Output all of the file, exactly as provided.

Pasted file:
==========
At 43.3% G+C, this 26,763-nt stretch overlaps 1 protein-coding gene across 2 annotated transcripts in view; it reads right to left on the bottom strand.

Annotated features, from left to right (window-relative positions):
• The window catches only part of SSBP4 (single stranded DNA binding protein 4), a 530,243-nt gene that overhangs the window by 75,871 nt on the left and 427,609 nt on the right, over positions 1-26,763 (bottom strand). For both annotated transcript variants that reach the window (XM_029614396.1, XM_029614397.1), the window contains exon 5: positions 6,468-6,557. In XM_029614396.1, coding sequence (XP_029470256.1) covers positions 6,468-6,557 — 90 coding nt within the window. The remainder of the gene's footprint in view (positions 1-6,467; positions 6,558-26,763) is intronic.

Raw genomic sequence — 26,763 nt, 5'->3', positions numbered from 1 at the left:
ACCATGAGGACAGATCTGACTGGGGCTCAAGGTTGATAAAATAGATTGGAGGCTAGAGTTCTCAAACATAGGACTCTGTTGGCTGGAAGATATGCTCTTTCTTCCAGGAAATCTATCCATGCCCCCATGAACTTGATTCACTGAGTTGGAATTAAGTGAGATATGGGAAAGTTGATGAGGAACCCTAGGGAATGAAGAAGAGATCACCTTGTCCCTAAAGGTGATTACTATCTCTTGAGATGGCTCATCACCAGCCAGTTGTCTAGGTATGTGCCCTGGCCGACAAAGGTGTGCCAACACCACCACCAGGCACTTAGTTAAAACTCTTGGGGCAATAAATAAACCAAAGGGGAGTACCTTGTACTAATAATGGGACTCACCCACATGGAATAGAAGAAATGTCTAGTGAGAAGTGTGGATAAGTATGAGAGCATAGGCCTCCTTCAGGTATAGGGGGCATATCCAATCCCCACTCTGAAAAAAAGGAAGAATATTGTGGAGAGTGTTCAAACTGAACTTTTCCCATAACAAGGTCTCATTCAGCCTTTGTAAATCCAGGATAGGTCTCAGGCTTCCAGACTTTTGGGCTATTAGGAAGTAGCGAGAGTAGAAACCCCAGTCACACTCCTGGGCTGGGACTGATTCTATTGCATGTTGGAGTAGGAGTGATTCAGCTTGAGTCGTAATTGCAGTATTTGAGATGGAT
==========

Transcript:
At 43.3% G+C, this 26,763-nt stretch overlaps 1 protein-coding gene across 2 annotated transcripts in view; it reads right to left on the bottom strand.

Annotated features, from left to right (window-relative positions):
• The window catches only part of SSBP4 (single stranded DNA binding protein 4), a 530,243-nt gene that overhangs the window by 75,871 nt on the left and 427,609 nt on the right, over positions 1-26,763 (bottom strand). For both annotated transcript variants that reach the window (XM_029614396.1, XM_029614397.1), the window contains exon 5: positions 6,468-6,557. In XM_029614396.1, coding sequence (XP_029470256.1) covers positions 6,468-6,557 — 90 coding nt within the window. The remainder of the gene's footprint in view (positions 1-6,467; positions 6,558-26,763) is intronic.

Raw genomic sequence — 26,763 nt, 5'->3', positions numbered from 1 at the left:
ACCATGAGGACAGATCTGACTGGGGCTCAAGGTTGATAAAATAGATTGGAGGCTAGAGTTCTCAAACATAGGACTCTGTTGGCTGGAAGATATGCTCTTTCTTCCAGGAAATCTATCCATGCCCCCATGAACTTGATTCACTGAGTTGGAATTAAGTGAGATATGGGAAAGTTGATGAGGAACCCTAGGGAATGAAGAAGAGATCACCTTGTCCCTAAAGGTGATTACTATCTCTTGAGATGGCTCATCACCAGCCAGTTGTCTAGGTATGTGCCCTGGCCGACAAAGGTGTGCCAACACCACCACCAGGCACTTAGTTAAAACTCTTGGGGCAATAAATAAACCAAAGGGGAGTACCTTGTACTAATAATGGGACTCACCCACATGGAATAGAAGAAATGTCTAGTGAGAAGTGTGGATAAGTATGAGAGCATAGGCCTCCTTCAGGTATAGGGGGCATATCCAATCCCCACTCTGAAAAAAAGGAAGAATATTGTGGAGAGTGTTCAAACTGAACTTTTCCCATAACAAGGTCTCATTCAGCCTTTGTAAATCCAGGATAGGTCTCAGGCTTCCAGACTTTTGGGCTATTAGGAAGTAGCGAGAGTAGAAACCCCAGTCACACTCCTGGGCTGGGACTGATTCTATTGCATGTTGGAGTAGGAGTGATTCAGCTTGAGTCGTAATTGCAGTATTTGAGATGGAT